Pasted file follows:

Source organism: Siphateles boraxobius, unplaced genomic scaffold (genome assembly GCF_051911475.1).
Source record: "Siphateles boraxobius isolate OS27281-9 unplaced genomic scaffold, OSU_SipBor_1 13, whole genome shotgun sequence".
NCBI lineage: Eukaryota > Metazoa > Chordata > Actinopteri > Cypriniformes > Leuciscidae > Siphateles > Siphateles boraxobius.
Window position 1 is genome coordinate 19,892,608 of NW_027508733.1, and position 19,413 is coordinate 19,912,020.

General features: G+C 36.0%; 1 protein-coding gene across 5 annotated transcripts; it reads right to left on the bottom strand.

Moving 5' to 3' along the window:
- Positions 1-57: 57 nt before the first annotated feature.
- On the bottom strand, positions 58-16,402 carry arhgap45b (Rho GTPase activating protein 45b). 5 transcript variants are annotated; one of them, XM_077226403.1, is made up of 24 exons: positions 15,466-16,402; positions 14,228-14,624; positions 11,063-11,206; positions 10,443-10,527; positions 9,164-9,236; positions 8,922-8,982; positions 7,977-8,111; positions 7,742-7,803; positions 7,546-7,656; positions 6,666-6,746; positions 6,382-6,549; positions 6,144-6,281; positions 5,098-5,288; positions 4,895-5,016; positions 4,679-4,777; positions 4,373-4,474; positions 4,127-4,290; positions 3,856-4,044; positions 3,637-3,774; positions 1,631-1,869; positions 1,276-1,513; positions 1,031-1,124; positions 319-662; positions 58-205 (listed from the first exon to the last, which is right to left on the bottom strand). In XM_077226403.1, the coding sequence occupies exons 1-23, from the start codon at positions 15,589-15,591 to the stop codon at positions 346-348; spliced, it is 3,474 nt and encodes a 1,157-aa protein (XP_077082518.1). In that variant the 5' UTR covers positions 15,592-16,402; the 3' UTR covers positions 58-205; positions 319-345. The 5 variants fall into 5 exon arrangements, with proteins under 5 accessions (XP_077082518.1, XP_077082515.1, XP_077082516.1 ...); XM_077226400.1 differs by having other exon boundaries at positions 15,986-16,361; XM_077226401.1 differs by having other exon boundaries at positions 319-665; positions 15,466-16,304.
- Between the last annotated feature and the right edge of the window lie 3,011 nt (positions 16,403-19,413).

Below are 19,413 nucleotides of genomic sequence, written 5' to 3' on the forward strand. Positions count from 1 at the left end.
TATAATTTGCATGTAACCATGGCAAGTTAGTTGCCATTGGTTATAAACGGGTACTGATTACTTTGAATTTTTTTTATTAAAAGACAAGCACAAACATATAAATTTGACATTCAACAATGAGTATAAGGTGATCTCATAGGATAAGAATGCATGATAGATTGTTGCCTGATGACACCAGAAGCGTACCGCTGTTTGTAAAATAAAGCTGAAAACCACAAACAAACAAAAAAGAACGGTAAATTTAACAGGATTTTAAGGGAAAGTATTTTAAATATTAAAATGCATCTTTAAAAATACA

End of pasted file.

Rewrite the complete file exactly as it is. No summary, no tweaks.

Source organism: Siphateles boraxobius, unplaced genomic scaffold (genome assembly GCF_051911475.1).
Source record: "Siphateles boraxobius isolate OS27281-9 unplaced genomic scaffold, OSU_SipBor_1 13, whole genome shotgun sequence".
NCBI lineage: Eukaryota > Metazoa > Chordata > Actinopteri > Cypriniformes > Leuciscidae > Siphateles > Siphateles boraxobius.
Window position 1 is genome coordinate 19,892,608 of NW_027508733.1, and position 19,413 is coordinate 19,912,020.

General features: G+C 36.0%; 1 protein-coding gene across 5 annotated transcripts; it reads right to left on the bottom strand.

Moving 5' to 3' along the window:
- Positions 1-57: 57 nt before the first annotated feature.
- On the bottom strand, positions 58-16,402 carry arhgap45b (Rho GTPase activating protein 45b). 5 transcript variants are annotated; one of them, XM_077226403.1, is made up of 24 exons: positions 15,466-16,402; positions 14,228-14,624; positions 11,063-11,206; positions 10,443-10,527; positions 9,164-9,236; positions 8,922-8,982; positions 7,977-8,111; positions 7,742-7,803; positions 7,546-7,656; positions 6,666-6,746; positions 6,382-6,549; positions 6,144-6,281; positions 5,098-5,288; positions 4,895-5,016; positions 4,679-4,777; positions 4,373-4,474; positions 4,127-4,290; positions 3,856-4,044; positions 3,637-3,774; positions 1,631-1,869; positions 1,276-1,513; positions 1,031-1,124; positions 319-662; positions 58-205 (listed from the first exon to the last, which is right to left on the bottom strand). In XM_077226403.1, the coding sequence occupies exons 1-23, from the start codon at positions 15,589-15,591 to the stop codon at positions 346-348; spliced, it is 3,474 nt and encodes a 1,157-aa protein (XP_077082518.1). In that variant the 5' UTR covers positions 15,592-16,402; the 3' UTR covers positions 58-205; positions 319-345. The 5 variants fall into 5 exon arrangements, with proteins under 5 accessions (XP_077082518.1, XP_077082515.1, XP_077082516.1 ...); XM_077226400.1 differs by having other exon boundaries at positions 15,986-16,361; XM_077226401.1 differs by having other exon boundaries at positions 319-665; positions 15,466-16,304.
- Between the last annotated feature and the right edge of the window lie 3,011 nt (positions 16,403-19,413).

Below are 19,413 nucleotides of genomic sequence, written 5' to 3' on the forward strand. Positions count from 1 at the left end.
TATAATTTGCATGTAACCATGGCAAGTTAGTTGCCATTGGTTATAAACGGGTACTGATTACTTTGAATTTTTTTTATTAAAAGACAAGCACAAACATATAAATTTGACATTCAACAATGAGTATAAGGTGATCTCATAGGATAAGAATGCATGATAGATTGTTGCCTGATGACACCAGAAGCGTACCGCTGTTTGTAAAATAAAGCTGAAAACCACAAACAAACAAAAAAGAACGGTAAATTTAACAGGATTTTAAGGGAAAGTATTTTAAATATTAAAATGCATCTTTAAAAATACA